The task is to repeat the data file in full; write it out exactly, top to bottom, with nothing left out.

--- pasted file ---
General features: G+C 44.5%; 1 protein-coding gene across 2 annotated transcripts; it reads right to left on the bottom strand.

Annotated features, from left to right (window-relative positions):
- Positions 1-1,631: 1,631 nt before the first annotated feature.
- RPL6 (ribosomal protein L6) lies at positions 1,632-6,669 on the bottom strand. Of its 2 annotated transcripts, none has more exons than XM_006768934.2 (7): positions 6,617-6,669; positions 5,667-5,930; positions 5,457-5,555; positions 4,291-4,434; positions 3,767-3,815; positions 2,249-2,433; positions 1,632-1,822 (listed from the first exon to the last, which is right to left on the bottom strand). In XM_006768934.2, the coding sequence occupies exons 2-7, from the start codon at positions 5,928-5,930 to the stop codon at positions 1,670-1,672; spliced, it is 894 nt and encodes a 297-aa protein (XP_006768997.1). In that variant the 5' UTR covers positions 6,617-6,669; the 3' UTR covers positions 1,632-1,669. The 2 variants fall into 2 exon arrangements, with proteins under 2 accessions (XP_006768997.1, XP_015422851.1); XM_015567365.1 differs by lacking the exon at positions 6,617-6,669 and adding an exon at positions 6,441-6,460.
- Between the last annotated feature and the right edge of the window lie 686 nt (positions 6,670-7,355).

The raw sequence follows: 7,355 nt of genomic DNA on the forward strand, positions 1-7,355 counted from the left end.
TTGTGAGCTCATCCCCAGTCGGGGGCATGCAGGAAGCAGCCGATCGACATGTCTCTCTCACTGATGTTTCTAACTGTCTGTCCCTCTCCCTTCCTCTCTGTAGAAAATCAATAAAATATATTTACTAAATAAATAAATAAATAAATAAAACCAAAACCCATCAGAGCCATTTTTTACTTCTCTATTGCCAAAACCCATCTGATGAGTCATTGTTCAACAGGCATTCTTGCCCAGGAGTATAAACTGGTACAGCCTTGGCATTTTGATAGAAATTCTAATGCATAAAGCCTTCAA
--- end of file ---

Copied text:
General features: G+C 44.5%; 1 protein-coding gene across 2 annotated transcripts; it reads right to left on the bottom strand.

Annotated features, from left to right (window-relative positions):
- Positions 1-1,631: 1,631 nt before the first annotated feature.
- RPL6 (ribosomal protein L6) lies at positions 1,632-6,669 on the bottom strand. Of its 2 annotated transcripts, none has more exons than XM_006768934.2 (7): positions 6,617-6,669; positions 5,667-5,930; positions 5,457-5,555; positions 4,291-4,434; positions 3,767-3,815; positions 2,249-2,433; positions 1,632-1,822 (listed from the first exon to the last, which is right to left on the bottom strand). In XM_006768934.2, the coding sequence occupies exons 2-7, from the start codon at positions 5,928-5,930 to the stop codon at positions 1,670-1,672; spliced, it is 894 nt and encodes a 297-aa protein (XP_006768997.1). In that variant the 5' UTR covers positions 6,617-6,669; the 3' UTR covers positions 1,632-1,669. The 2 variants fall into 2 exon arrangements, with proteins under 2 accessions (XP_006768997.1, XP_015422851.1); XM_015567365.1 differs by lacking the exon at positions 6,617-6,669 and adding an exon at positions 6,441-6,460.
- Between the last annotated feature and the right edge of the window lie 686 nt (positions 6,670-7,355).

The raw sequence follows: 7,355 nt of genomic DNA on the forward strand, positions 1-7,355 counted from the left end.
TTGTGAGCTCATCCCCAGTCGGGGGCATGCAGGAAGCAGCCGATCGACATGTCTCTCTCACTGATGTTTCTAACTGTCTGTCCCTCTCCCTTCCTCTCTGTAGAAAATCAATAAAATATATTTACTAAATAAATAAATAAATAAATAAAACCAAAACCCATCAGAGCCATTTTTTACTTCTCTATTGCCAAAACCCATCTGATGAGTCATTGTTCAACAGGCATTCTTGCCCAGGAGTATAAACTGGTACAGCCTTGGCATTTTGATAGAAATTCTAATGCATAAAGCCTTCAA